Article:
1. Department of Biomedical Sciences, College of Medicine, Inha University, Incheon 22212, Republic of Korea
2. Program in Biomedical Science & Engineering, Inha University, Incheon 22212, Republic of Korea
3. Department of Pharmacology, Yonsei University College of Medicine, Seoul 03722, Republic of Korea
4. Department of Polymer Science & Engineering, Inha University, Incheon 22212, Republic of Korea
5. Department of Molecular Medicine, College of Medicine, Inha University, Incheon 22212, Republic of Korea
6. Research Center for Controlling Intracellular Communication, College of Medicine, Inha University, Incheon 22212, Republic of Korea
7. Department of Microbiology, College of Medicine, Inha University, Incheon 22212, Republic of Korea
#Eun-Taex Oh and Ha Gyeong Kim contributed equally to this work.
Rationale: Overexpression of NAD(P)H:quinone oxidoreductase 1 (NQO1) is associated with tumor cell proliferation and growth in several human cancer types. However, the molecular mechanisms underlying the activity of NQO1 in cell cycle progression are currently unclear. Here, we report a novel function of NQO1 in modulation of the cell cycle regulator, cyclin-dependent kinase subunit-1 (CKS1), at the G2/M phase through effects on the stability of c‑Fos.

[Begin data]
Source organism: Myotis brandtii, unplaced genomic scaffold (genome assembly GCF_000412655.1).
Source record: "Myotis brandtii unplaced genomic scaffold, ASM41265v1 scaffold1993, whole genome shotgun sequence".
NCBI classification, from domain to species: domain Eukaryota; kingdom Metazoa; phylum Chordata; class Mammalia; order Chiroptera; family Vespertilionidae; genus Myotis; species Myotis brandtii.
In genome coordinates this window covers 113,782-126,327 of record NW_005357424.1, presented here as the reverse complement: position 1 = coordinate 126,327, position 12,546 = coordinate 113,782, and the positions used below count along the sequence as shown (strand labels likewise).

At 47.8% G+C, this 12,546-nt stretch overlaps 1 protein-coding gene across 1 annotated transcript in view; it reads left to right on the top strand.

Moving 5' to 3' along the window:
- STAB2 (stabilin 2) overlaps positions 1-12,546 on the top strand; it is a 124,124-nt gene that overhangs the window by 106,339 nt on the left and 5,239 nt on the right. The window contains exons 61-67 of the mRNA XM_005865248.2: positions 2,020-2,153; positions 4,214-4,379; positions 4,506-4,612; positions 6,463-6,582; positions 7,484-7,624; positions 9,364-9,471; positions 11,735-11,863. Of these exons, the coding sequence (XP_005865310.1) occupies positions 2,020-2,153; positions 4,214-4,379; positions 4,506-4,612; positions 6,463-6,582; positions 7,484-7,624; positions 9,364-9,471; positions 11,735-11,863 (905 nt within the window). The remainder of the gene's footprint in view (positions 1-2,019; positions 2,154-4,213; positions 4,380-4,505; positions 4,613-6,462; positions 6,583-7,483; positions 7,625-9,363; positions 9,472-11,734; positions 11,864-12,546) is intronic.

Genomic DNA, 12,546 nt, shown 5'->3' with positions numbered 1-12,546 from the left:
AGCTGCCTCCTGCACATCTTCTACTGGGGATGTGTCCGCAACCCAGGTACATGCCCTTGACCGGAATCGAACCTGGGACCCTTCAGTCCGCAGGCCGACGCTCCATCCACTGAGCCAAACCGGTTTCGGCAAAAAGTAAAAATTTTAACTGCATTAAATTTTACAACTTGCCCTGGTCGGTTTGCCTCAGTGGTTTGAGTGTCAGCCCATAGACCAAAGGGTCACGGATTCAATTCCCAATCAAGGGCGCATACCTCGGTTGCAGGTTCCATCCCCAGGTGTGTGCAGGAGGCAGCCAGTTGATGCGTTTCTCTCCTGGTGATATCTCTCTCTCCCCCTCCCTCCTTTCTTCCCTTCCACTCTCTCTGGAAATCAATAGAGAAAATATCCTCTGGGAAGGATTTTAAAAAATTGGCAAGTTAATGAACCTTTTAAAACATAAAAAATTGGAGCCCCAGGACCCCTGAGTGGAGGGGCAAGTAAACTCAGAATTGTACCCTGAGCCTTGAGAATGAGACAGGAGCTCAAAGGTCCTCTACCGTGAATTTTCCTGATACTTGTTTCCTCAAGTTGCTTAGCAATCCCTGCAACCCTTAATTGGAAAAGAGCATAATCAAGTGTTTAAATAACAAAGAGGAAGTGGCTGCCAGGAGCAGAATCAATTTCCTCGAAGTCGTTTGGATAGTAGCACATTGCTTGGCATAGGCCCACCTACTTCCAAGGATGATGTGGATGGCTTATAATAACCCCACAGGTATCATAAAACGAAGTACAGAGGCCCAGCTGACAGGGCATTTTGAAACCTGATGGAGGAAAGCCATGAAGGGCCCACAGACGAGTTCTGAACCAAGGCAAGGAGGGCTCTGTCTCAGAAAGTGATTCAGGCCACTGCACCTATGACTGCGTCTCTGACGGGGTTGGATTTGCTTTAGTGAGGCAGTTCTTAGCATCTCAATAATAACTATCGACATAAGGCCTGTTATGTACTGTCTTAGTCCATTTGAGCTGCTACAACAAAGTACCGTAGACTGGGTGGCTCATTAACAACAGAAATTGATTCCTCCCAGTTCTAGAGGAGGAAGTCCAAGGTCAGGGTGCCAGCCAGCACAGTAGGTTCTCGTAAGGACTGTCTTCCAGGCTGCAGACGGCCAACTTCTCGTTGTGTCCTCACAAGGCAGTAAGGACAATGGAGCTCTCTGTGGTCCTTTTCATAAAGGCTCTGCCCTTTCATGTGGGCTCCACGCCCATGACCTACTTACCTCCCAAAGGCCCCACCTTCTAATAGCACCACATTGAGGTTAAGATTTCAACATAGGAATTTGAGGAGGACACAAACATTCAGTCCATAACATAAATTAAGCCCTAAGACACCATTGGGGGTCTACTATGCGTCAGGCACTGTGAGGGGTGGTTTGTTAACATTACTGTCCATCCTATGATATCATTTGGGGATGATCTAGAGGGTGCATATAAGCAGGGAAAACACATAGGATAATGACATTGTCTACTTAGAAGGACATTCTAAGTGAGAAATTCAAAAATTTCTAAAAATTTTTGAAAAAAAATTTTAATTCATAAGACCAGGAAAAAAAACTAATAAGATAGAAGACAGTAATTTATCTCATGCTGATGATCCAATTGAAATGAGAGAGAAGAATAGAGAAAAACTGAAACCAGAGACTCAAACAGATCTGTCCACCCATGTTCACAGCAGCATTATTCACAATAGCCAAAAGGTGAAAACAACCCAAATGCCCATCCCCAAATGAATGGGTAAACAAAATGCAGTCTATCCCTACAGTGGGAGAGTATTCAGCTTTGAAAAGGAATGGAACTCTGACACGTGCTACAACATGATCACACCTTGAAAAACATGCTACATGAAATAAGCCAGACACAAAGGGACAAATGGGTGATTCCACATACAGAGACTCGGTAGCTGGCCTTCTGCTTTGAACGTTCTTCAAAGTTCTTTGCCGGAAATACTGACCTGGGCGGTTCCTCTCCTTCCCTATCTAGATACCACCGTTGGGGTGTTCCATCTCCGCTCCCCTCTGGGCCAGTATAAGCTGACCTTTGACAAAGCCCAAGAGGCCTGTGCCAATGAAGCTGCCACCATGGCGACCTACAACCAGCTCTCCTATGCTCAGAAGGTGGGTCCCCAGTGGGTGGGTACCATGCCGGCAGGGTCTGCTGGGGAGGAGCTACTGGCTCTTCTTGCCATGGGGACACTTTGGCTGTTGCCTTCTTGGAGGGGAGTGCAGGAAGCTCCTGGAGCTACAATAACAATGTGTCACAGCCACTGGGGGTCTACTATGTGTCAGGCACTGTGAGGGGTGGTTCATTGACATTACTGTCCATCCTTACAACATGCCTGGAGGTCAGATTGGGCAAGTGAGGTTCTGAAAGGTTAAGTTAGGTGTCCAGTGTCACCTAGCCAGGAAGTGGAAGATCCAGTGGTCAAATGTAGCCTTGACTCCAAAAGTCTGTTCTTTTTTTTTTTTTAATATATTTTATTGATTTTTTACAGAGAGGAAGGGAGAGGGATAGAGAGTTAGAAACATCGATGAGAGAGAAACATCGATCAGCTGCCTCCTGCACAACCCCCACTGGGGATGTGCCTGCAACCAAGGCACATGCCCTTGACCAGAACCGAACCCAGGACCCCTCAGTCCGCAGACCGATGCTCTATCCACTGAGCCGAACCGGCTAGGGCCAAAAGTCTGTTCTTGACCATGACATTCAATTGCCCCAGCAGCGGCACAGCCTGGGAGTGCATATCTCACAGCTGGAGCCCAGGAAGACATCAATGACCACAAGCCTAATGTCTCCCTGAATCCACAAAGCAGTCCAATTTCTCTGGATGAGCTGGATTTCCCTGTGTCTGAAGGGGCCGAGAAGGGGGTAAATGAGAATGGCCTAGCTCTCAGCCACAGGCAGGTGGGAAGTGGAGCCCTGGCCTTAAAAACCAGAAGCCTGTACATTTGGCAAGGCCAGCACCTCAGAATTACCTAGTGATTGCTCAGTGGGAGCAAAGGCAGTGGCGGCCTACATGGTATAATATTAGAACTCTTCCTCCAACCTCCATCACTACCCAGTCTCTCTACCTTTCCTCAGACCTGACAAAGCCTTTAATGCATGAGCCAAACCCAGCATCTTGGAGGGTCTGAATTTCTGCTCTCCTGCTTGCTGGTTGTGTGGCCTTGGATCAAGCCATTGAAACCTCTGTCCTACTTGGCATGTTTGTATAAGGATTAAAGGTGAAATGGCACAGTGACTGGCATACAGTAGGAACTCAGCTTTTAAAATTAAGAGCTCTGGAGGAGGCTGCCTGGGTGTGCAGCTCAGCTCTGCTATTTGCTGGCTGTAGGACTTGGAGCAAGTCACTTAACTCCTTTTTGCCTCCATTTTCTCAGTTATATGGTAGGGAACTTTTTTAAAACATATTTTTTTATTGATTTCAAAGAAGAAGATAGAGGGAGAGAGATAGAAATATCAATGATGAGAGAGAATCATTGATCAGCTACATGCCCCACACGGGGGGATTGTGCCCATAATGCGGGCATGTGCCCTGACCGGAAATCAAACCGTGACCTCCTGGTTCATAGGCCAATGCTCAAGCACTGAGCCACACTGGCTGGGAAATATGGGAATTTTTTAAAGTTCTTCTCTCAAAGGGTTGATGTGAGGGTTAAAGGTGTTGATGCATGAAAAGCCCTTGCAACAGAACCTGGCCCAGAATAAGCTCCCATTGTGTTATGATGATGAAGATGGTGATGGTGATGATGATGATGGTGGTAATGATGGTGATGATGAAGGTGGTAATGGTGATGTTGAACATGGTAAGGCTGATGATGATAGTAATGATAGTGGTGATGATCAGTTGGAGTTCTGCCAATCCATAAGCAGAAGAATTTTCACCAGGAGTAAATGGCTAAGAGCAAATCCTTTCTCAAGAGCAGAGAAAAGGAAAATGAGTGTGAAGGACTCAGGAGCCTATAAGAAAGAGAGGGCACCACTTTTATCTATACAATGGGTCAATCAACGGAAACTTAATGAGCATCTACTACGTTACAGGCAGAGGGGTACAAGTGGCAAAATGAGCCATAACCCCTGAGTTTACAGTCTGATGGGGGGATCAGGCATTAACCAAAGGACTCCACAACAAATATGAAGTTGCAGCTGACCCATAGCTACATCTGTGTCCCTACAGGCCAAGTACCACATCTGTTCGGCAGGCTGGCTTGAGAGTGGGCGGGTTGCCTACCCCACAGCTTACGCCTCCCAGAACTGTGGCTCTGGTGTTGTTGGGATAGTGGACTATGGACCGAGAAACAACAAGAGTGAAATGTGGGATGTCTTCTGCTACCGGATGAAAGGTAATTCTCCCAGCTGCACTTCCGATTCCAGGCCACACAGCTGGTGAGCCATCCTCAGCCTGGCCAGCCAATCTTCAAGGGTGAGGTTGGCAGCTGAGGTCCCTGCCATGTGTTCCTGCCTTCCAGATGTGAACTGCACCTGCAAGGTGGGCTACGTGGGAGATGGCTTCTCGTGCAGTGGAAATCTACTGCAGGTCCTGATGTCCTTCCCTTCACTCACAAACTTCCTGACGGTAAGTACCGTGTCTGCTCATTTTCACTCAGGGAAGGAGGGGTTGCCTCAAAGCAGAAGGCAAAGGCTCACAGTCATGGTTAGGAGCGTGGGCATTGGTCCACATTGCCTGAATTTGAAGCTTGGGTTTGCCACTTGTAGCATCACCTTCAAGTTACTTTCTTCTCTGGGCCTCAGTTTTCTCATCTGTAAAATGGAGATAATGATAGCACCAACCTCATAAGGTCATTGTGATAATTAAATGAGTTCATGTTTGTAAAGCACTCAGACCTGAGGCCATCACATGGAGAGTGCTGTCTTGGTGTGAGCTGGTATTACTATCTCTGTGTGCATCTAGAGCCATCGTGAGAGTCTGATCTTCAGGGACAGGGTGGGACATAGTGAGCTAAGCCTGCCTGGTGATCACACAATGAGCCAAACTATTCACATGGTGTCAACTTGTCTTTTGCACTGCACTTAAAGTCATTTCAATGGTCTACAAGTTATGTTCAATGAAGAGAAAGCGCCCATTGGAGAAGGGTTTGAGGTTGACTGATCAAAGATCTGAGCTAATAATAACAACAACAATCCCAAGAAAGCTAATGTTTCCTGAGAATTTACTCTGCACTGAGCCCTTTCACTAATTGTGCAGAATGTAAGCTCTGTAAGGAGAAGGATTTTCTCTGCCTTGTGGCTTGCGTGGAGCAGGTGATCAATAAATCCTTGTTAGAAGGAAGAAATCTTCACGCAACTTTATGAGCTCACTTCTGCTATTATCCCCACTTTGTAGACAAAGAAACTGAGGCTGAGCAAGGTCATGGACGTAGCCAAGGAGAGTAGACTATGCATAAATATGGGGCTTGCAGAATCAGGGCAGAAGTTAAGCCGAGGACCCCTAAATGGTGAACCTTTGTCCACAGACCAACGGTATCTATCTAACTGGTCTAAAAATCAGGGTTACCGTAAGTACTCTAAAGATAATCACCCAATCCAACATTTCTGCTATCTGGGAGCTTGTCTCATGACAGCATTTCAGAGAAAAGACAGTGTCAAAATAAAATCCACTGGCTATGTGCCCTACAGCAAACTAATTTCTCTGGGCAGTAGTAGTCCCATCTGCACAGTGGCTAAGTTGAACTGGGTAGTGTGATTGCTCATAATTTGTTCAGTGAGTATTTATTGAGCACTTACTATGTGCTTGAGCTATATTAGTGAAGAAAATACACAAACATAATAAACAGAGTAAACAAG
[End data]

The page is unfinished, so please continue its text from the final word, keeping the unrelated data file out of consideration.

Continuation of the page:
Methods: The roles of the NQO1/c-Fos/CKS1 signaling pathway in cell cycle progression were analyzed in cancer cells using synchronization of the cell cycle and flow cytometry. The mechanisms underlying NQO1/c-Fos/CKS1-mediated regulation of cell cycle progression in cancer cells were studied using siRNA approaches, overexpression systems, reporter assays, co-immunoprecipitation, pull-down assays, microarray analysis, and CDK1 kinase assays. In addition, publicly available data sets and immunohistochemistry were used to investigate the correlation between NQO1 expression levels and clinicopathological features in cancer patients.